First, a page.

Putin says Russian Federation won't boycott 2018 Olympics despite 'politically motivated' ban

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The International Olympic Committee (IOC) on Tuesday banned the Russian team from the Games after evidence emerged of an "unprecedented systematic manipulation" of doping procedures but left the door open for Russians to compete as neutrals if they demonstrate they have a doping-free background.

"We will definitely not be announcing any sort of blockades and will not be impeding the participation of our athletes if any of them chose to take part in the Olympics under the neutral status", Putin was quoted by the state news agency TASS.

Russian athletes will be able to compete under the Olympic flag and under the name "Olympic Athlete from Russia", but Russian uniforms, the country's flag and its anthem will all be absent - although IOC spokesman Mark Adams said on Wednesday that the flag could make a return at the closing ceremony if Russian athletes play ball during the Games.

Russian athletes have also responded, but focused more on what should happen with coming events than their peers who have committed the doping acts: Svetlana Zhurova, a Russian ice skating Olympic champion, said clean athletes should be allowed to compete as well as be allowed to do so under the Russian flag; Alexei Voevoda, a Russian bobsledder and Olympic champion, said athletes in the past were banned for a few years already, and that banning athletes for life is not in the spirit of sports. "This is why we say that it is too early for emotional displays, while a lot of work should be done with the International Olympic Committee to clarify all these questions", the Russian presidential spokesman said. Russia has issued an arrest warrant for Rodchenko, who the Kremlin calls "a turncoat", although he fears worse things: Two other senior Russian anti-doping officials died suddenly within weeks of each other in early 2016 as the scandal broke.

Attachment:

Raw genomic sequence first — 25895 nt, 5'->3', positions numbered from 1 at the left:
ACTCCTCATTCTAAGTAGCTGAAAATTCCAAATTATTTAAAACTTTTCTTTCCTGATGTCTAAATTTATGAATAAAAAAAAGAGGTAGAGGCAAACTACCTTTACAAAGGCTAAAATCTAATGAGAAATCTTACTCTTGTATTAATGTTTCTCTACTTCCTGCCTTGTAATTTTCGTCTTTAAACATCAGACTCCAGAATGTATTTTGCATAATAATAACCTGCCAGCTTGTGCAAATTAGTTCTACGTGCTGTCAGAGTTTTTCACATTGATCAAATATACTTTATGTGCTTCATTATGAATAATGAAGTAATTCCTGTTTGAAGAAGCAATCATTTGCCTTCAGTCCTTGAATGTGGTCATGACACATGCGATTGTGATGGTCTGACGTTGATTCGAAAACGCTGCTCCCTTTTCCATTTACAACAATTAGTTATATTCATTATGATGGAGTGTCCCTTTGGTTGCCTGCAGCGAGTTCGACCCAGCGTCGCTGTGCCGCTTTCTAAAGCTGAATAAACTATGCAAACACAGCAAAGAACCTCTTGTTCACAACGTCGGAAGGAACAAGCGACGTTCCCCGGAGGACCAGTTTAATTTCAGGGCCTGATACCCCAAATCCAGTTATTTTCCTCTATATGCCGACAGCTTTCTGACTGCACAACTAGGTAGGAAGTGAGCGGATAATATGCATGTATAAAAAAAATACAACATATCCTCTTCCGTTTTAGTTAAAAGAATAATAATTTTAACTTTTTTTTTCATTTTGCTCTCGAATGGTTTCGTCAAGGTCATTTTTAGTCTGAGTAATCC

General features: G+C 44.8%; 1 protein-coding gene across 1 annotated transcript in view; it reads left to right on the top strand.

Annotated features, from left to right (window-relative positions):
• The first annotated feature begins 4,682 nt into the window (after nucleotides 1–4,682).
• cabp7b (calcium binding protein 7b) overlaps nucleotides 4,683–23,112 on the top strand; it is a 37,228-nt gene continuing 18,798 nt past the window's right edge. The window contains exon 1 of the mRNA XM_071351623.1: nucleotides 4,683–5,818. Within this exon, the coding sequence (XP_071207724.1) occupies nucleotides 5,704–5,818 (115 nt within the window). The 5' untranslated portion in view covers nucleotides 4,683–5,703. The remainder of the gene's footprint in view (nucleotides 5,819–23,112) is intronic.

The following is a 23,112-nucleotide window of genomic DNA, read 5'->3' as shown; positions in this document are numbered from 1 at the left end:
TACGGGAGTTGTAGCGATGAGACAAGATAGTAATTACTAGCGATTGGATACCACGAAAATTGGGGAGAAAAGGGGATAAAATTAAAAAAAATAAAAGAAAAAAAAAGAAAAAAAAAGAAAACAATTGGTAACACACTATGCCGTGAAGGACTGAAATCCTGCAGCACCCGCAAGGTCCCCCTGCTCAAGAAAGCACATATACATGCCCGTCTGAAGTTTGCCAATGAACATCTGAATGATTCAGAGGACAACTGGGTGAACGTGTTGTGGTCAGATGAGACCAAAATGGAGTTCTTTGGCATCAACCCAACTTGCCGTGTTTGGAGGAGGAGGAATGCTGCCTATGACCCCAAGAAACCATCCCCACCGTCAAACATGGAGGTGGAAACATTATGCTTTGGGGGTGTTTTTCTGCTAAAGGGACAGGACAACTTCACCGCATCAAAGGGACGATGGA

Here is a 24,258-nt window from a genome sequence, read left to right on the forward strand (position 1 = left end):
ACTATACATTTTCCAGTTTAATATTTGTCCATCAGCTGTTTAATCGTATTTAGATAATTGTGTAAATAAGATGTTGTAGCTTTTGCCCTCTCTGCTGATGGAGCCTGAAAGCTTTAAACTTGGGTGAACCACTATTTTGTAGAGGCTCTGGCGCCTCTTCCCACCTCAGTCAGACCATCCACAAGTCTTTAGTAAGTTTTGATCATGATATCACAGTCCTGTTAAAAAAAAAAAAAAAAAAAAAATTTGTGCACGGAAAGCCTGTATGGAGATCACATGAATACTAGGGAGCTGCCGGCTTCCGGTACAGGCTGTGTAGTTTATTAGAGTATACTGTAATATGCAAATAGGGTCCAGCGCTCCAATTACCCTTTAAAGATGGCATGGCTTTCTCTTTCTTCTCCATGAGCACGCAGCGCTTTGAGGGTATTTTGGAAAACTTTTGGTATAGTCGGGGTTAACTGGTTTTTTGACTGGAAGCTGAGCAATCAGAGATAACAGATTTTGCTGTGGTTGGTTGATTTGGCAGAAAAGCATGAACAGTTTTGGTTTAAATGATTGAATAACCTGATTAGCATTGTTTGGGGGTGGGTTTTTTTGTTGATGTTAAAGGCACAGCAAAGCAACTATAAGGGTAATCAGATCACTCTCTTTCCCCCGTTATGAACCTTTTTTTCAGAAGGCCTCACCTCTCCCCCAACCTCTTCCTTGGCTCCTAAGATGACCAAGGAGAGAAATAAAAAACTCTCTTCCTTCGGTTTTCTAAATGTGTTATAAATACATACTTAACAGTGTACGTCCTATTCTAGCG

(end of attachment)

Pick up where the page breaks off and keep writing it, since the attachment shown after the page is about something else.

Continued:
"An Olympic boycott has never achieved anything", IOC President Thomas Bach insisted Tuesday at a news conference to announce the sanctions.

Mr. Peskov said it would be wrong to jump to conclusions until Russia's athletes had met and the International Olympic Committee had been contacted.

The IOC "chose one of the harshest options it was considering but still not the harshest of all", which would have been a total ban, wrote Kommersant business daily. "But the fate of our athletes and preserving our place in the Olympic family is more important", wrote the Sport Express daily.

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It is a win for the country that the word "Russia" is retained in the title "Olympic Athlete from Russia" or OAR.

"I strongly suspect the total number of tests will be 20,000 by the time we get to the Games themselves", said Richard Budgett, IOC Medical and Scientific Director.

"For us the athletes' interests have always been the priority", TASS news agency quoted Mutko as saying late on Wednesday.

'This is sport, damn it!'

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Tensions have been heating up on the Korean Peninsula after a two-month lull, with North Korea launching a missile last week that experts said showed the capability of hitting much of the continental United States.

Nationalist politician Vladimir Zhirinovsky, leader of the Liberal Democratic Party, condemned the decision as "sporting racism, political racism". Crushing our great country Russian Federation?

"Grigory Rodchenkov is the flawless traitor", wrote tabloid daily Komsomolskaya Pravda.

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